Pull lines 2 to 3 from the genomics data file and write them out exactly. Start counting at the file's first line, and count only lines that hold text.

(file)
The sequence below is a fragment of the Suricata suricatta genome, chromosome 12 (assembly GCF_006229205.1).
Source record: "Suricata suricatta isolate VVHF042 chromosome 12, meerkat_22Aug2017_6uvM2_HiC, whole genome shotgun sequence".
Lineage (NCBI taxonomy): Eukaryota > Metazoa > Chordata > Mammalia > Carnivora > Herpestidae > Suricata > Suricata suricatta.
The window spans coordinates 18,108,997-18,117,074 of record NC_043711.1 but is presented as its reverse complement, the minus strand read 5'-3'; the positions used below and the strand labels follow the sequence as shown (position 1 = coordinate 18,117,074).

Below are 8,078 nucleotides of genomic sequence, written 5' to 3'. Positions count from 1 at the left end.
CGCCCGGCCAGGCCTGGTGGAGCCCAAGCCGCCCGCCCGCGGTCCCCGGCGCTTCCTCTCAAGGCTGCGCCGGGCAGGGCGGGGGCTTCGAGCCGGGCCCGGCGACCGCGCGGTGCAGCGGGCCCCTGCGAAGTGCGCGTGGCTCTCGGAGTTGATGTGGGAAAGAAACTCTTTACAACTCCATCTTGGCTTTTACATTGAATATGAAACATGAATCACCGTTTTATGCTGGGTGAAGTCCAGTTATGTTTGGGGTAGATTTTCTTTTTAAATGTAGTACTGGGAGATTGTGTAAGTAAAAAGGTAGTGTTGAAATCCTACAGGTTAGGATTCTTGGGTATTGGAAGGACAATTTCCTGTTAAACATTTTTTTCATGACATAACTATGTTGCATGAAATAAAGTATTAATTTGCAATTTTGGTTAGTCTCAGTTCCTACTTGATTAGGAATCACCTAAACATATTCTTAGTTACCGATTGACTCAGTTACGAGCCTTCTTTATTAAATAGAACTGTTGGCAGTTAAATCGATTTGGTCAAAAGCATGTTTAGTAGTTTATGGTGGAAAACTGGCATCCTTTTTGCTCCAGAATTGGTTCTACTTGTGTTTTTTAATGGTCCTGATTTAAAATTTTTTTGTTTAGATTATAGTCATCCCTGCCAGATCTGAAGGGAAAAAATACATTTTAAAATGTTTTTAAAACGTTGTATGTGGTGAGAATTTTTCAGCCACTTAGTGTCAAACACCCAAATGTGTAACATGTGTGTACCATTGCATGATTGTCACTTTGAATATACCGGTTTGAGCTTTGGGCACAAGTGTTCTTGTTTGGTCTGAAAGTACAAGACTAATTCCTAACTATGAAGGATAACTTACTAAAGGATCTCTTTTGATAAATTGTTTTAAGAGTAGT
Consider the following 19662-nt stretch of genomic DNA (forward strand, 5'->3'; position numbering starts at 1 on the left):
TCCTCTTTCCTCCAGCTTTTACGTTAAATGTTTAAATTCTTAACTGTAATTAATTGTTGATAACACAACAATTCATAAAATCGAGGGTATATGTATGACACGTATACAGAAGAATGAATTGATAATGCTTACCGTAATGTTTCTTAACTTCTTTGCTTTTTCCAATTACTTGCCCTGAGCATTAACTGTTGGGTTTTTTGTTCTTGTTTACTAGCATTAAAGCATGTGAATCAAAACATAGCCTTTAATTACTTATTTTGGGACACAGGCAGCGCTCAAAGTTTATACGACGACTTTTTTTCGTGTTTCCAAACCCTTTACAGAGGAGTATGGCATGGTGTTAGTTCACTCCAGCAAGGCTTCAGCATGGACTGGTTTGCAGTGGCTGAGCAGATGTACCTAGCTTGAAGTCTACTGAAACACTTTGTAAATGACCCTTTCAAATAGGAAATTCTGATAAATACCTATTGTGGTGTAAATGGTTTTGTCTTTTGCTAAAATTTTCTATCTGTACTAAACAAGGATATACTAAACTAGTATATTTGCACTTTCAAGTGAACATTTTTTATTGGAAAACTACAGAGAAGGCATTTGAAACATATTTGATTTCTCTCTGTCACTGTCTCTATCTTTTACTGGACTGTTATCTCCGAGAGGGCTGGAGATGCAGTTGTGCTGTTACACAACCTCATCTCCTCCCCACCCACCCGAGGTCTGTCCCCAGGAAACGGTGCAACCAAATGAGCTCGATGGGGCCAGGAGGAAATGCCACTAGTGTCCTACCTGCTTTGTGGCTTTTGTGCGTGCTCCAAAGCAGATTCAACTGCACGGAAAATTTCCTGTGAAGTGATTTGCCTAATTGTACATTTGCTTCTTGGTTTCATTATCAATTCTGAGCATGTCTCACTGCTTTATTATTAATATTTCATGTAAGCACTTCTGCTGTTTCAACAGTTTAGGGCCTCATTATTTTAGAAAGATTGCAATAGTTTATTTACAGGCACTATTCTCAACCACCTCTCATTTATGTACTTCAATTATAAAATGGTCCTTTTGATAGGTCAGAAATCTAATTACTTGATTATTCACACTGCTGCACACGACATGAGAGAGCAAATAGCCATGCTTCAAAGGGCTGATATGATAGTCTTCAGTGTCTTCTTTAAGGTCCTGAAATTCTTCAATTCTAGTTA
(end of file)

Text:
Source record: "Suricata suricatta isolate VVHF042 chromosome 12, meerkat_22Aug2017_6uvM2_HiC, whole genome shotgun sequence".
Lineage (NCBI taxonomy): Eukaryota > Metazoa > Chordata > Mammalia > Carnivora > Herpestidae > Suricata > Suricata suricatta.